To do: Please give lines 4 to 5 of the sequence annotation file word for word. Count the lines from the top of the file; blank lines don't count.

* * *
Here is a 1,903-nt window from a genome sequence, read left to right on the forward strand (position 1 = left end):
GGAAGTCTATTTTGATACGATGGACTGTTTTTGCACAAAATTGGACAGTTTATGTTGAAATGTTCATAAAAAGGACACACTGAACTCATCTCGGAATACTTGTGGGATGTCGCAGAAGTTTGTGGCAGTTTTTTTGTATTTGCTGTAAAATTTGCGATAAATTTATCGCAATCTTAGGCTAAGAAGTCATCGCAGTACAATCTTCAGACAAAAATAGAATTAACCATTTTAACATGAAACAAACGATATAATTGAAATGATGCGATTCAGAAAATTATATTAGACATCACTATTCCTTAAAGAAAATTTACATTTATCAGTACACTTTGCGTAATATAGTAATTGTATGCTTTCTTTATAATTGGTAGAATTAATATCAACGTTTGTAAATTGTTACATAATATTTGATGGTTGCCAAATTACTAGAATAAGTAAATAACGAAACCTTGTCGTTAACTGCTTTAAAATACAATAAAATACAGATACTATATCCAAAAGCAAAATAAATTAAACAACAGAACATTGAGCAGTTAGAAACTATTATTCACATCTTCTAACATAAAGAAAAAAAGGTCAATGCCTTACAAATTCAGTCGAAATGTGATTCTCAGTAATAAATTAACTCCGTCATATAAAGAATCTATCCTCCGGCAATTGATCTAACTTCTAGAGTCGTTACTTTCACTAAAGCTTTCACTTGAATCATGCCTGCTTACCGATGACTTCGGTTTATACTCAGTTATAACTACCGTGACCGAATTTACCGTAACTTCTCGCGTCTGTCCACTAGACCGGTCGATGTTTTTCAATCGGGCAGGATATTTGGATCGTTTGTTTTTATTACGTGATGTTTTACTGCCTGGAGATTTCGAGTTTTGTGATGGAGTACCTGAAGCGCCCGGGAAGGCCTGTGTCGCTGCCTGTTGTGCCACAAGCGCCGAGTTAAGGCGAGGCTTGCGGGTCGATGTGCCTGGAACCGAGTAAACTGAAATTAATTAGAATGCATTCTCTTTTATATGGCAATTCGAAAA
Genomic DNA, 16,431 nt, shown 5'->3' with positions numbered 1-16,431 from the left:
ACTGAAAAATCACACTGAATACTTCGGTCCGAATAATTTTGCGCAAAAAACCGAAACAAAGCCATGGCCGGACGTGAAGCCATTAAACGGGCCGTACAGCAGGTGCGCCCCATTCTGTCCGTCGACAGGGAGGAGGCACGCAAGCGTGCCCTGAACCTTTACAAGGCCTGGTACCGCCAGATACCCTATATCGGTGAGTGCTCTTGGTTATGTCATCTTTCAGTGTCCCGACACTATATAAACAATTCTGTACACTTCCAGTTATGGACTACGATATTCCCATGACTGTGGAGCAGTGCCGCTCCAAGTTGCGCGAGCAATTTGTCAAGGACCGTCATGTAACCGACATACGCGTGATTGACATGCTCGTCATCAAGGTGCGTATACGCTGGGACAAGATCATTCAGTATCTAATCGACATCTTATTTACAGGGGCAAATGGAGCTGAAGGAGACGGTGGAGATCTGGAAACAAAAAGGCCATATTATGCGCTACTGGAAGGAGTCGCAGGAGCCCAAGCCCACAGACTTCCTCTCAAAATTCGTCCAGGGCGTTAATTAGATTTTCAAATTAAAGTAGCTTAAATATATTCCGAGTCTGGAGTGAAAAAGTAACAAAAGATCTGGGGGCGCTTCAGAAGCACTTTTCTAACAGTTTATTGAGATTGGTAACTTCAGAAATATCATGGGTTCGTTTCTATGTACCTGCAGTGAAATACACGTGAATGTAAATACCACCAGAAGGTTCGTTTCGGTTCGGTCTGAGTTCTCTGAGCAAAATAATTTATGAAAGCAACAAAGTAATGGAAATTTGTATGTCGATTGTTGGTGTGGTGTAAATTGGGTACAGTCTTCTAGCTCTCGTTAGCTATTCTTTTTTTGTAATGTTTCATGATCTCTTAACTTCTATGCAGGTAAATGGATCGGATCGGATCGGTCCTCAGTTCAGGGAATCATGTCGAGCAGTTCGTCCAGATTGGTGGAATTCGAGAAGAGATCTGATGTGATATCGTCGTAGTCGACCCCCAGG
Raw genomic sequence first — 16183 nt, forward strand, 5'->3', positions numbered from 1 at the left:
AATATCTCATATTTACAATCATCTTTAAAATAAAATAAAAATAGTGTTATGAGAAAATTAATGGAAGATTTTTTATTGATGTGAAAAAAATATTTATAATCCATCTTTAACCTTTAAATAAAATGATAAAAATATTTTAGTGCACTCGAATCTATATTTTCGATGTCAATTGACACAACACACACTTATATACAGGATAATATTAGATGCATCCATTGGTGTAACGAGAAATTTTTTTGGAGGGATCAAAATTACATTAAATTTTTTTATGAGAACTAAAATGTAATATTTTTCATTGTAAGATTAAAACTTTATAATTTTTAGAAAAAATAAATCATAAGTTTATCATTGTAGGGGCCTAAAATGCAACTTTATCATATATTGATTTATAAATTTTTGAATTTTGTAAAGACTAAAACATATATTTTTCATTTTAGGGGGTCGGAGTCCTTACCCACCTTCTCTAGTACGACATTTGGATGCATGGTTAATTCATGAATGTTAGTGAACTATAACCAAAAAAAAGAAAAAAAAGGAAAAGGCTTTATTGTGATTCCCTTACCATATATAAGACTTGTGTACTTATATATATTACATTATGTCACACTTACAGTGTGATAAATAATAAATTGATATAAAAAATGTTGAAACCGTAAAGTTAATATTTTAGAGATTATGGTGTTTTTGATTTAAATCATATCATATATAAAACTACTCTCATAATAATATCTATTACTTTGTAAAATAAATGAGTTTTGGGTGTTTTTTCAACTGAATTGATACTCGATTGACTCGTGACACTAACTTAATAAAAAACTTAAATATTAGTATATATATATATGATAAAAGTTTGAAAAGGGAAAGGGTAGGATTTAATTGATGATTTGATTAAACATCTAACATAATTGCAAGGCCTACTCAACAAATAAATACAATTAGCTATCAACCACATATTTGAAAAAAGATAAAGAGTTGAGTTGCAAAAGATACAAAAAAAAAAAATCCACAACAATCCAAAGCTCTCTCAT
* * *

ACTGAAAAATCACACTGAATACTTCGGTCCGAATAATTTTGCGCAAAAAACCGAAACAAAGCCATGGCCGGACGTGAAGCCATTAAACGGGCCGTACAGCAGGTGCGCCCCATTCTGTCCGTCGACAGGGAGGAGGCACGCAAGCGTGCCCTGAACCTTTACAAGGCCTGGTACCGCCAGATACCCTATATCGGTGAGTGCTCTTGGTTATGTCATCTTTCAGTGTCCCGACACTATATAAACAATTCTGTACACTTCCAGTTATGGACTACGATATTCCCATGACTGTGGAGCAGTGCCGCTCCAAGTTGCGCGAGCAATTTGTCAAGGACCGTCATGTAACCGACATACGCGTGATTGACATGCTCGTCATCAAGGTGCGTATACGCTGGGACAAGATCATTCAGTATCTAATCGACATCTTATTTACAGGGGCAAATGGAGCTGAAGGAGACGGTGGAGATCTGGAAACAAAAAGGCCATATTATGCGCTACTGGAAGGAGTCGCAGGAGCCCAAGCCCACAGACTTCCTCTCAAAATTCGTCCAGGGCGTTAATTAGATTTTCAAATTAAAGTAGCTTAAATATATTCCGAGTCTGGAGTGAAAAAGTAACAAAAGATCTGGGGGCGCTTCAGAAGCACTTTTCTAACAGTTTATTGAGATTGGTAACTTCAGAAATATCATGGGTTCGTTTCTATGTACCTGCAGTGAAATACACGTGAATGTAAATACCACCAGAAGGTTCGTTTCGGTTCGGTCTGAGTTCTCTGAGCAAAATAATTTATGAAAGCAACAAAGTAATGGAAATTTGTATGTCGATTGTTGGTGTGGTGTAAATTGGGTACAGTCTTCTAGCTCTCGTTAGCTATTCTTTTTTTGTAATGTTTCATGATCTCTTAACTTCTATGCAGGTAAATGGATCGGATCGGATCGGTCCTCAGTTCAGGGAATCATGTCGAGCAGTTCGTCCAGATTGGTGGAATTCGAGAAGAGATCTGATGTGATATCGTCGTAGTCGACCCCCAGG
Raw genomic sequence first — 16183 nt, forward strand, 5'->3', positions numbered from 1 at the left: